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aye1

[ahy] /aɪ/
adverb
1.
yes.
noun
2.
an affirmative vote or voter, especially in British Parliament, corresponding to yea in U.S. Congress.
Also, ay.
Origin
1570-1580
1570-80; earlier spelling I, of uncertain origin

aye2

[ey] /eɪ/
adverb
1.
ay1 .
Dictionary.com Unabridged
Based on the Random House Dictionary, © Random House, Inc. 2014.
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Examples for aye
  • aye, but arguments can become tedious, and sometimes rampant imagination may add levity to an otherwise heavy discussion.
  • aye, the subtleties in the trading floor can only be surmised for now.
  • It's aye the cheapest lawyer's fee to taste the barrel.
  • The aye-aye has long, crooked fingers with big claws.
  • The legislature there can vote aye or nay on the computer-drawn map but can't change it.
British Dictionary definitions for aye

ay2

//
interjection
1.
(archaic, poetic) an expression of misery or surprise
Word Origin
C14 ey: from an involuntary cry of surprise

aye1

//
sentence substitute
1.
yes: archaic or dialectal except in voting by voice
2.
aye aye
  1. an expression of compliance, esp used by seamen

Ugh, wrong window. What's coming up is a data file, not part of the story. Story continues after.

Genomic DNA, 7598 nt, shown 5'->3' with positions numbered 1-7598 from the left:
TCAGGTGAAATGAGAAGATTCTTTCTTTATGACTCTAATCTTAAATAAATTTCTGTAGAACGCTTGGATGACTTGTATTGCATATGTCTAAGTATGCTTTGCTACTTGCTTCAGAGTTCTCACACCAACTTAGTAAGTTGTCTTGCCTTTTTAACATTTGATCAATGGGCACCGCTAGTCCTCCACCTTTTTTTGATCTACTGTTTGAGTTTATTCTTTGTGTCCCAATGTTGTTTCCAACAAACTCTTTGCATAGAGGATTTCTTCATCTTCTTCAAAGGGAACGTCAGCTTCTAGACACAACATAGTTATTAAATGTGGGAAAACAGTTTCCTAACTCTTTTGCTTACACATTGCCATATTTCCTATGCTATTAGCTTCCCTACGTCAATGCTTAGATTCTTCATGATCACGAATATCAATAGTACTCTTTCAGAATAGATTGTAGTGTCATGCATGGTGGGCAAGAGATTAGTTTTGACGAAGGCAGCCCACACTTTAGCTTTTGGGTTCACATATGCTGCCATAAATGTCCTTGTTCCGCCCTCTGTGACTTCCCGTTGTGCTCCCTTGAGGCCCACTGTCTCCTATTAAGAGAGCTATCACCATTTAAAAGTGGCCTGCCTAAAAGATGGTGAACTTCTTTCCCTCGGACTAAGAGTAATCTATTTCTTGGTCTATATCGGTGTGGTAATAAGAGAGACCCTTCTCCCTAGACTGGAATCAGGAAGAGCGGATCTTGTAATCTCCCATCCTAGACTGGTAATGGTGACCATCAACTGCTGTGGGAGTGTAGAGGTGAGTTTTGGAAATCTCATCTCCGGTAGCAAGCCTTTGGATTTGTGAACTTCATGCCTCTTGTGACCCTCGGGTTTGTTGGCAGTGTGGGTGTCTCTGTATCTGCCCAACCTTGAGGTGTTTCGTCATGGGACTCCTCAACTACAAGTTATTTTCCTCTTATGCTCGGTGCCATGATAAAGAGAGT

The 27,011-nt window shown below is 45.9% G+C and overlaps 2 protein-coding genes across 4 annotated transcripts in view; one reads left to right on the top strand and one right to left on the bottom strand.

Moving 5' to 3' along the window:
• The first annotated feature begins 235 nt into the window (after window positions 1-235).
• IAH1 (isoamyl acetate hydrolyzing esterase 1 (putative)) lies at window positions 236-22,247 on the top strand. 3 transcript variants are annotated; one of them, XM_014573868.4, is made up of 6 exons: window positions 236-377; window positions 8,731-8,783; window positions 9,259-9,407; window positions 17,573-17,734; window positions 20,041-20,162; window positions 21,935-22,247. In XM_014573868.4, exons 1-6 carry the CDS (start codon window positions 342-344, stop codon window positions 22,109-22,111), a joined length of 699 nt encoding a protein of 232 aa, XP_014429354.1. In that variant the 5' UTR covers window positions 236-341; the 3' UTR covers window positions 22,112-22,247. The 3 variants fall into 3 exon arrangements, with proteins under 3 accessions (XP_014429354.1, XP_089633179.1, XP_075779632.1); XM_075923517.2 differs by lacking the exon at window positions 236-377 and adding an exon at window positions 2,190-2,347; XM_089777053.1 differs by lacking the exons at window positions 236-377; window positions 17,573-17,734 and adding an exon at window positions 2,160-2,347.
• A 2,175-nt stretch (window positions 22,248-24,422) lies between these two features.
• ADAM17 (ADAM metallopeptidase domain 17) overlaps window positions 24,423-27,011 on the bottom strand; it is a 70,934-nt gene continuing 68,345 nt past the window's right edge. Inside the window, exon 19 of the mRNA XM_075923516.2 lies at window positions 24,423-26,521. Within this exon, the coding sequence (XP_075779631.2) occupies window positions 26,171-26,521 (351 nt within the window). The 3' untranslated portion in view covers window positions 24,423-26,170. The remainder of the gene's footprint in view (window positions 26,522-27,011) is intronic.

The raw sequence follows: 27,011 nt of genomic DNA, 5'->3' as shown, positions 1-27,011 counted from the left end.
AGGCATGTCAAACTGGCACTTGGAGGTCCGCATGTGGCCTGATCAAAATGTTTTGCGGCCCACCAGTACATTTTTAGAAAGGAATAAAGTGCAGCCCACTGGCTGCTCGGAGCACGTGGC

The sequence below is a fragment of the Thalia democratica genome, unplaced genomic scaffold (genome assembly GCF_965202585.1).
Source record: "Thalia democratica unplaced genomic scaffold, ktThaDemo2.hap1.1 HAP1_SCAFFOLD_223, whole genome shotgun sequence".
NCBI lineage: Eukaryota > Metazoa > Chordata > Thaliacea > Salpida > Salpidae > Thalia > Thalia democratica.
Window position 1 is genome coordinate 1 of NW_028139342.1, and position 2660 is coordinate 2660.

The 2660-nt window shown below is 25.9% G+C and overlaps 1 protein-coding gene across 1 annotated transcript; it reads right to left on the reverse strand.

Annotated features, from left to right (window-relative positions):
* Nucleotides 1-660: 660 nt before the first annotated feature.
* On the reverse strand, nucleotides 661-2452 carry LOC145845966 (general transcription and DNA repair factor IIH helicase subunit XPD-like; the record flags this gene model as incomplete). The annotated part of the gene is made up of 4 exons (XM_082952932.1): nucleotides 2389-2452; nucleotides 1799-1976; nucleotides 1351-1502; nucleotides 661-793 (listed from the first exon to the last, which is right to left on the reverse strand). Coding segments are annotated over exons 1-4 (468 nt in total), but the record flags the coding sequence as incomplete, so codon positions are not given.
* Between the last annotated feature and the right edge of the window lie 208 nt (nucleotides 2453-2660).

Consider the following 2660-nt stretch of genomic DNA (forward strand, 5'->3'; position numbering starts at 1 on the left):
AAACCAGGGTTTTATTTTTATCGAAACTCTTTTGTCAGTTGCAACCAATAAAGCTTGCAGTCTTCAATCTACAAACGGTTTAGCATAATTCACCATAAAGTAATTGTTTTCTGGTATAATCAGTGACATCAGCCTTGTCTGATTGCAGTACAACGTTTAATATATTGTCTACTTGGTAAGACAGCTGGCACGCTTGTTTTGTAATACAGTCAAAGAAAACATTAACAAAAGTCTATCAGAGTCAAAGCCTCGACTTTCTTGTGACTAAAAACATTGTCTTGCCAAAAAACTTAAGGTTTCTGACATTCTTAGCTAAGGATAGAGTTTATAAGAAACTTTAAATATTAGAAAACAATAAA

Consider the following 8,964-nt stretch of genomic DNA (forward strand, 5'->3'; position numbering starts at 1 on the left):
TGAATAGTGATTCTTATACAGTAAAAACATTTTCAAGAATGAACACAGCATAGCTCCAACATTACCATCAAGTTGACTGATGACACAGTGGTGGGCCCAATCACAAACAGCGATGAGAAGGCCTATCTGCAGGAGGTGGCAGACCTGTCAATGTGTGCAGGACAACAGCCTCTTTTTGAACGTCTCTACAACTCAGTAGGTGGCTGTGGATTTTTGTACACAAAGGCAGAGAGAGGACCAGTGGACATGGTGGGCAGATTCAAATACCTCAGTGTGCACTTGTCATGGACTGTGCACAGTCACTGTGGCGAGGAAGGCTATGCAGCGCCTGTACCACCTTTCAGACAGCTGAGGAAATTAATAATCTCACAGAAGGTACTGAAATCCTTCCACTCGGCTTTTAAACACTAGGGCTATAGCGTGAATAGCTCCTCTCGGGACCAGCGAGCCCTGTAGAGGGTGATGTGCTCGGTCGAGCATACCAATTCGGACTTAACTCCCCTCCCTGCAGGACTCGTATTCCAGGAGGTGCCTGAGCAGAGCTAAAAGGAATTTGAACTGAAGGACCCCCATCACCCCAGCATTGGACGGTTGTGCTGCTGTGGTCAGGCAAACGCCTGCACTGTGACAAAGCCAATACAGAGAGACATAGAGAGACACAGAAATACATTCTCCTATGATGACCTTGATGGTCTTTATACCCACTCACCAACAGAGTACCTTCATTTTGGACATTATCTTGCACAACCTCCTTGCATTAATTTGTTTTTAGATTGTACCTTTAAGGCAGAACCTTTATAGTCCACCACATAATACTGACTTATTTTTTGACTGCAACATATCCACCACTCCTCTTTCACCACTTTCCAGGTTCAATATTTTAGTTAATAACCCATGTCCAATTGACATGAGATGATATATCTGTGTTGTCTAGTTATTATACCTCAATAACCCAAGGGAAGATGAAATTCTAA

2. (Brit) an expression of amused surprise, esp at encountering something that confirms one's suspicions, expectations, etc
noun
3.
  1. a person who votes in the affirmative
  2. an affirmative vote
Compare nay
Word Origin
C16: probably from pronoun I, expressing assent

aye2

/əɪ/
adverb
1.
(Scot) always; still
Word Origin
Old Norse ei ever; Old English ā; compare Latin aevum an age, Greek aion aeon, aiei ever, always
Collins English Dictionary - Complete & Unabridged 2012 Digital Edition
© William Collins Sons & Co. Ltd. 1979, 1986 © HarperCollins
Publishers 1998, 2000, 2003, 2005, 2006, 2007, 2009, 2012
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Word Origin and History for aye
interj.

"assent," 1570s, of unknown origin, perhaps a variant of I, meaning "I assent;" or an alteration of Middle English yai "yes" (see yea), or from aye (adv.) "always, ever."

adv.

"always, ever," c.1200, from Old Norse ei "ever" (cognate with Old English a "always, ever"), from PIE *aiw- "vital force, life, long life, eternity" (cf. Greek aion "age, eternity," Latin aevum "space of time;" see eon).

Online Etymology Dictionary, © 2010 Douglas Harper
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